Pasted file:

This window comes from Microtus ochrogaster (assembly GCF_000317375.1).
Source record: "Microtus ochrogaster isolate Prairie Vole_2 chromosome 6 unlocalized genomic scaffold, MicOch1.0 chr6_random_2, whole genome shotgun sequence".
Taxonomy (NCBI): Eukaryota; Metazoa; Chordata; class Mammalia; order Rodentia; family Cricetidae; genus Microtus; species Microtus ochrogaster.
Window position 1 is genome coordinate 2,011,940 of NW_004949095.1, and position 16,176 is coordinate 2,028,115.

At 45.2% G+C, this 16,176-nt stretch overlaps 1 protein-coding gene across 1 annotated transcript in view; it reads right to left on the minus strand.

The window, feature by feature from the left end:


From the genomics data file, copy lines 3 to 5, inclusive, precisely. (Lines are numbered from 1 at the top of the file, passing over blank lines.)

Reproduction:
Taxonomy (NCBI): Eukaryota; Metazoa; Chordata; class Mammalia; order Rodentia; family Cricetidae; genus Microtus; species Microtus ochrogaster.
Window position 1 is genome coordinate 2,011,940 of NW_004949095.1, and position 16,176 is coordinate 2,028,115.

At 45.2% G+C, this 16,176-nt stretch overlaps 1 protein-coding gene across 1 annotated transcript in view; it reads right to left on the minus strand.